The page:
Healthcare Economics

Opting Out of Healthcare

percent opting out of healthcare graph If you’re a ScriptSave® WellRx member, you probably know only too well what it means to face high out-of-pocket costs for prescription medications. We hear this message from members every day and so it didn’t come as a huge surprise when we read details from a Bankrate.com survey.

One quarter of surveyed Americans report that they, or someone in their family, have skipped vital medical care because of the cost. The Bankrate Money Plus Survey also revealed that more than half of those who responded worry about not being able to afford health insurance.

Health Care Anxiety

The survey findings come at a time of rising healthcare costs and huge increases in some health insurance premiums, while increasing insurance deductibles further weigh on the issue. In the survey, 56% say they’re either very or somewhat worried that they might not be able to afford health coverage in the future.

percent concerned about healthcare coverage graph

High-deductible Dilemma – An Expensive Healthcare Punt

High-deductible plans and HSAs (Health Savings Accounts) have been central in the healthcare debate. Such plans hype lower monthly premiums, as compared to traditional insurance. For many, this ends up being little more than an expensive punt (what gets ‘saved’ in premium costs comes back to bite many patients in the form of much higher out-of-pocket expenses when they submit a claim to their insurance provider).

In 2016 the average annual premium for employer-sponsored health insurance was $6,800 for single coverage in a preferred provider organization (PPO), according to data from the Kaiser Family Foundation (KFF).

By comparison, the average annual premium for a high-deductible health plan available through an employer was somewhat more affordable. KFF found that to be $5,762. The trade-off for the lower premium is that the consumer is responsible for saving the necessary amount of money needed to meet a higher deductible in the event of illness or requiring medical attention. In theory, under a high-deductible plan, employees can use a tax-advantaged HSA to cover qualified medical costs so these premium savings can be deferred, tax free, in order to meet future medical expenses. However, for many, this simply does not happen.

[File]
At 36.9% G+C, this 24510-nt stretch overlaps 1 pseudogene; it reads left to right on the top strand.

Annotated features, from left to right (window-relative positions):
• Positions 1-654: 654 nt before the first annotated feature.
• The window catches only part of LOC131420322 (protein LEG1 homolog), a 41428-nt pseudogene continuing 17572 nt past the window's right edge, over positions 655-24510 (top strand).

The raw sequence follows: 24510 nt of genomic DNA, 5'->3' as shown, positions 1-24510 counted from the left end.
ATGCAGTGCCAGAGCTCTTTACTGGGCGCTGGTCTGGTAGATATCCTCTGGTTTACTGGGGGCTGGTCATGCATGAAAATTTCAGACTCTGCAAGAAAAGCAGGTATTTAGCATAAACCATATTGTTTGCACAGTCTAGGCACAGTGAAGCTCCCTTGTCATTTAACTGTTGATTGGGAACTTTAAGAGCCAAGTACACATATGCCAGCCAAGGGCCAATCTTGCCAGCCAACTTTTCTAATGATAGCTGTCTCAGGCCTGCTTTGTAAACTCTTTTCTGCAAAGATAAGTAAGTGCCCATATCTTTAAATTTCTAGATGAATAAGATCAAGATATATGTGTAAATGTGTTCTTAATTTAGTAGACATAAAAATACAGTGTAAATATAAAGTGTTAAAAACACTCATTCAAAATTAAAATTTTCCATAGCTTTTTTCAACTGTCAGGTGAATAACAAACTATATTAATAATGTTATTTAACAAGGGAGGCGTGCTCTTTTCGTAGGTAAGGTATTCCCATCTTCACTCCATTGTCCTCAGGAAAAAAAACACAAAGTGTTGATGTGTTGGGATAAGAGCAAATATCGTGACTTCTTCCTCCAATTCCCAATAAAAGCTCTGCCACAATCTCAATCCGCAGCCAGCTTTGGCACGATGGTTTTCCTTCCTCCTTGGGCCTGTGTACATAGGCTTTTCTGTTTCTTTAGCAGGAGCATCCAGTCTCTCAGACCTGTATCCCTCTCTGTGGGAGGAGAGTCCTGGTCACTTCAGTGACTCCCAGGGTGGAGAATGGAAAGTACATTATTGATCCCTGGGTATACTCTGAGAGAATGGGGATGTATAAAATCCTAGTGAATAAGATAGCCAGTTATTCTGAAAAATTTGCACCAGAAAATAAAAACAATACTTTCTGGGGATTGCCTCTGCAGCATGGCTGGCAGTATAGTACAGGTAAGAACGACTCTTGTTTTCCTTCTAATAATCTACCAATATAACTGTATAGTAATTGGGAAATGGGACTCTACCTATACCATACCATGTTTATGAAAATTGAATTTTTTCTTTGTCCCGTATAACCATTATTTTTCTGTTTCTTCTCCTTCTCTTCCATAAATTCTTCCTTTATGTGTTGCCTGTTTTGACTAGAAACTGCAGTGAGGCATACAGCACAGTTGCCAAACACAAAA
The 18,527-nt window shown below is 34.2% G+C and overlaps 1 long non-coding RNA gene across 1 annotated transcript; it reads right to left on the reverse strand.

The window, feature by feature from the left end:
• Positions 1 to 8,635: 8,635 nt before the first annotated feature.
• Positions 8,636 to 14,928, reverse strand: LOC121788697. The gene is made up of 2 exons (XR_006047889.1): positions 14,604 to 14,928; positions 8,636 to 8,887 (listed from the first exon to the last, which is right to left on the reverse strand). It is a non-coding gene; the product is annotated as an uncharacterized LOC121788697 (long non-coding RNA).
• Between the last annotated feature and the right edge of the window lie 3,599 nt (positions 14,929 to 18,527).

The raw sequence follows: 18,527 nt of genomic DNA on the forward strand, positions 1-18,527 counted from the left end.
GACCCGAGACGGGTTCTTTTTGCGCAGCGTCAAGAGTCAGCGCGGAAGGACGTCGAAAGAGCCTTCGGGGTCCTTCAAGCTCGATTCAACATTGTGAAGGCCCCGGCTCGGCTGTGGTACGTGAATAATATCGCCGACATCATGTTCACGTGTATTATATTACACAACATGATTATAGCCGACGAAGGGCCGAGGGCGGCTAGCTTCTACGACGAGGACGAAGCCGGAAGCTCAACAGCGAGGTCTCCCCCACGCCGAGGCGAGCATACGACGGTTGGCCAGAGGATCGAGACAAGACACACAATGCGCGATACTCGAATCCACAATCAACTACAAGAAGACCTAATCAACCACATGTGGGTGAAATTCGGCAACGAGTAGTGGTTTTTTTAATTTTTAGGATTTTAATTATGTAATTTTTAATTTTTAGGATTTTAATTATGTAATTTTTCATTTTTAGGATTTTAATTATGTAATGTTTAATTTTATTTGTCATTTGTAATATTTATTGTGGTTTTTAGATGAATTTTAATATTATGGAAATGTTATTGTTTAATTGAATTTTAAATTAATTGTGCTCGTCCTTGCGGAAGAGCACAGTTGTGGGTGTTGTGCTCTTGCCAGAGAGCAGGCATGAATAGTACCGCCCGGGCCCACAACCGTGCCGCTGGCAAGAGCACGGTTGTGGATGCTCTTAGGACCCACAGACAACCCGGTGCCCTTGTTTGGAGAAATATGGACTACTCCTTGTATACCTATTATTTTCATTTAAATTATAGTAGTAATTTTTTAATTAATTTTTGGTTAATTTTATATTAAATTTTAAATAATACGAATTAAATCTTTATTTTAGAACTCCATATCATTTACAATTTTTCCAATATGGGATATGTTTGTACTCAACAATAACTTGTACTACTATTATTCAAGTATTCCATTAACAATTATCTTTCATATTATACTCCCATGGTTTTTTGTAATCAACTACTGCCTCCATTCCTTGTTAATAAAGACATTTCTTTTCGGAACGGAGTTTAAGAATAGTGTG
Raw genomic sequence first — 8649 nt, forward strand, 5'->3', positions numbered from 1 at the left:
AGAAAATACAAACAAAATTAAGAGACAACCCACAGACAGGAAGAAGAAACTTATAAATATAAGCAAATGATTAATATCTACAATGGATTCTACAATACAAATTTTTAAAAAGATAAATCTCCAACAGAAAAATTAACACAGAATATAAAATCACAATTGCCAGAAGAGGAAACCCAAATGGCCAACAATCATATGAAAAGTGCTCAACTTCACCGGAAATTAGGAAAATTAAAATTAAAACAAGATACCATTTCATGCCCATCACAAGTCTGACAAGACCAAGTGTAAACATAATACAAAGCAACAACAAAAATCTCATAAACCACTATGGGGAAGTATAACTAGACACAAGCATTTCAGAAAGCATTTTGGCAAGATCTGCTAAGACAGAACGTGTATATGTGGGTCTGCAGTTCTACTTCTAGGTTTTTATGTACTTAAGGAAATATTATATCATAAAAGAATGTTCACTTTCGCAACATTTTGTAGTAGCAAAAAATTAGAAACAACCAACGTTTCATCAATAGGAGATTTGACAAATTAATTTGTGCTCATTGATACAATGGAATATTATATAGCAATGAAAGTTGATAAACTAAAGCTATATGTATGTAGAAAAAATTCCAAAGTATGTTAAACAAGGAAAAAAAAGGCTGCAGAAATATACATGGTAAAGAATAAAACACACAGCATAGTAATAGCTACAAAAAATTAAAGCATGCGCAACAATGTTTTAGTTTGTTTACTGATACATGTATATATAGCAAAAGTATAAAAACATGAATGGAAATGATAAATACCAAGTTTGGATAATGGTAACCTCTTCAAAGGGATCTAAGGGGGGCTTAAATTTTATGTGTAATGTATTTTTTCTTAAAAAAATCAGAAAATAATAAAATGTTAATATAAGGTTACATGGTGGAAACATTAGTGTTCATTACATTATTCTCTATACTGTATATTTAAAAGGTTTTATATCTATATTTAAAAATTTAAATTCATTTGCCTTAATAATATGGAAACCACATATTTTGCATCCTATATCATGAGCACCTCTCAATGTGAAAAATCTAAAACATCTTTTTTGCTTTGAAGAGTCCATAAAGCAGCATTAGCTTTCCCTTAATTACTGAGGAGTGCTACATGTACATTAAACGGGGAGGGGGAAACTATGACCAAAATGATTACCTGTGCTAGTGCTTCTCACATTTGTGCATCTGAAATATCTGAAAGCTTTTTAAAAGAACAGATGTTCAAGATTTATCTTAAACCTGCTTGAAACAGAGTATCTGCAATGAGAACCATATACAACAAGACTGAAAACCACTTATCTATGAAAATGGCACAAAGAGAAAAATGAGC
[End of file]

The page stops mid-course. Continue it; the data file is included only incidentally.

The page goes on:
Saving Where You Can

No matter how the debate on healthcare reform ends up playing out, here are some things a savvy patient might wish to think about now to make the most of their existing insurance benefits:

  • Get an annual checkup: Finding out if you have early underlying health issues earlier in the year and treating them, brings you closer to meeting your deductible before year-end.
  • Consider low-cost health care alternatives: See if your insurance plan grants access to telehealth services. These online virtual doctor visits can be an inexpensive (and faster!) alternative to many minor medical conditions.
  • Know your network: While your Primary Care Provider may be in-network, many specialty physicians and services may not be. You’ll be paying more for care from out-of-network services, and what you pay may not go toward your annual deductible. 
  • Get a free ScriptSave WellRx prescription savings card (or mobile app): For those facing high out-of-pocket costs for prescription drugs, be it due to a gap in insurance or high insurance copays/deductibles, a free download of the ScriptSave WellRx prescription savings card might help. As a patient, the card (or mobile app) won’t cost a penny to use. If it helps, great—enjoy the benefit of a lower-cost medication. If not, then it didn’t cost anything to try. That said, this savings program did yield an average savings rate is 45% (with savings up to 80%*) in 2016, and the ScriptSave WellRx program is contracted with over 62,000 pharmacies, nationwide. You might be surprised to find out you’re eligible for low-cost prescriptions with your ScriptSave WellRx card.

References:

http://www.cnbc.com/2017/06/07/heres-why-a-quarter-of-american-families-are-skipping-their-doctor-visits.html

http://www.bankrate.com/banking/savings/money-pulse-0617/ 


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